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Smoking Gun

THE WANNSEE CONFERENCE AND THE FINAL SOLUTION: A Reconsideration, By Mark Roseman, Metropolitan Books: 212 pp., $23

July 07, 2002|MICHAEL FRANK | Michael Frank is a contributing writer to Book Review.

On a wintry morning in January 1942, 15 German bureaucrats, representatives of ministries responsible for the "Jewish question," repaired to a comfortable villa by a lake in Wannsee, a suburb southwest of Berlin where members of the German bourgeoisie had been summering since the late 19th century. The villa had a lake view, a music room and a billiards table and offered pleasant food, central heating and hot and cold running water. The men sat around a table for perhaps an hour and a half. They talked; they listened; they conferred. By the meeting's end, fortified by brandy, they appear to have sealed the fate of European Jewry.

This meeting, which was known as the Wannsee Conference, produced a document, "The Wannsee Protocol," which was discovered in 1947 and called "perhaps the most shameful document in modern history" by Robert Kempner, the man responsible for prosecuting the German ministries after the war. Shameful it was, indisputably, yet for more than half a century both the protocol and the conference have retained a mystery as to their exact place, and purpose, in the Nazis' murderous campaign against the Jews.

In "The Wannsee Conference and the Final Solution," Mark Roseman sets out not to solve this mystery so much as to anatomize it, to dissect the thinking of the key players and to present the central themes, ideas and intentions of the day. He does so with the same determination and respect that he brought to "A Past in Hiding," his life of Marianne Strauss, an "ordinary" young German Jewish woman who lived in open hiding in wartime Nazi Germany, which remains an unforgettable contribution to Holocaust studies.

"The Wannsee Conference" is a narrower, and less narrative, book. Roseman's subject is not, this time, the victims but the perpetrators of the Nazi genocide, and his focus is even tighter as he seeks to interpret what he calls "the Rosetta stone of Nazi murder," a "deeply mysterious document [that] seems to capture the precise moment when the Nazis decided to eliminate the Jews."

Why so much seeming and appearing, why so much mystery and perhaps? First, the central facts: The meeting was called by Reinhard Heydrich, head of the Nazi Security Service and chief of the German Security Police. Accompanying him were his Gestapo chief, Heinrich Muller, and his subordinate, Adolf Eichmann. In addition to the ministries' representatives (Interior, Justice, Economics, Propaganda, Foreign Office, Occupied Eastern Territories and so on), the other invitees were all from party and SS agencies with a special interest in race questions. They were mostly young, well-educated and politically ambitious.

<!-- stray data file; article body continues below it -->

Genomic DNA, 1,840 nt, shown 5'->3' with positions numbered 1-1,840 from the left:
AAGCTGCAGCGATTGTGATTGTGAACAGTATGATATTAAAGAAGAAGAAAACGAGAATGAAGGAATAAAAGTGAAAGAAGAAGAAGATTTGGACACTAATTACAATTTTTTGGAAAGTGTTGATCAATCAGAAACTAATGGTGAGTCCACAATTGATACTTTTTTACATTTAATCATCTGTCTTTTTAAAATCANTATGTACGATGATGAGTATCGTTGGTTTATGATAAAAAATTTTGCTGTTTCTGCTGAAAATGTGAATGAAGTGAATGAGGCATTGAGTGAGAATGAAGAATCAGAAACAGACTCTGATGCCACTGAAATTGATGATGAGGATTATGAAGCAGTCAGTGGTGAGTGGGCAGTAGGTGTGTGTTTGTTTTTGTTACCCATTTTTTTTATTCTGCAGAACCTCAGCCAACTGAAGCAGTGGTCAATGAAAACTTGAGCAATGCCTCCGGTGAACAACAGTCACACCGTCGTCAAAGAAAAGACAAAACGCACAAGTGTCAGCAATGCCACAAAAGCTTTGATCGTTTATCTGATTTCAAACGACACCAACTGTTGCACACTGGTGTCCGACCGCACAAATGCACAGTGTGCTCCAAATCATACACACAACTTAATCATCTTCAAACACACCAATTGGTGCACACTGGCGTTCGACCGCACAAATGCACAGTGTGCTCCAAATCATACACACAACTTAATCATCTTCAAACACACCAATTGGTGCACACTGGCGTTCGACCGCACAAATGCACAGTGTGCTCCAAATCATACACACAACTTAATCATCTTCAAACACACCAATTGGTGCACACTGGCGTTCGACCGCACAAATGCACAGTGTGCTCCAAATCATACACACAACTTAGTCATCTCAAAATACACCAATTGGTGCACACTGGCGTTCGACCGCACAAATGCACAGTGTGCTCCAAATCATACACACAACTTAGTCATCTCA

The protocol is not the actual transcript of the minutes but the version that Heydrich edited and later distributed to the participants (the copy that survives is No. 16 of 30). As thus represented, the meeting, which Heydrich led, began with his survey of the measures taken by the Nazis toward the Jews up to 1941. These included the removal of the Jews first from "every sphere of life of the German people"; expulsion of the Jews from the "living space" of the German people; emigration; and "a new solution," evacuating Jews to the East. These steps are seen as providing only temporary relief, which is nonetheless "of great significance for the coming final solution of the Jewish question."

Next there is a tally, country by country, including those under German control and those not, of the more than 11 million European Jews who would be affected by this "coming final solution." After that the protocol moves on to detail this "solution," the evacuation of Jews in the East, where "doubtless the large majority will be eliminated by natural causes." The human beings who survive, "the most resistant elements," "will have to be dealt with appropriately." From here the meeting took up issues concerning half- and quarter-Jews, war-decorated Jews and mixed Jewish and gentile marriages.

"Despite using the language of evacuation," Roseman observes in declarative passage early on his book, "the minutes unmistakably contain a plan for genocide, formulated in sober bureaucratic language, deliberated on in civilized surroundings in a once cosmopolitan suburb of Berlin."

If the plan for genocide is unmistakable, what, then, is so confounding about the protocol? For one thing, there is the bedeviling issue of chronology. The protocol implies that the groundwork for the Final Solution had still not been prepared in January 1942 and therefore poses a question central to the history of the Holocaust: Was genocide the result of a long-established plan or was it worked out as the war unfolded?

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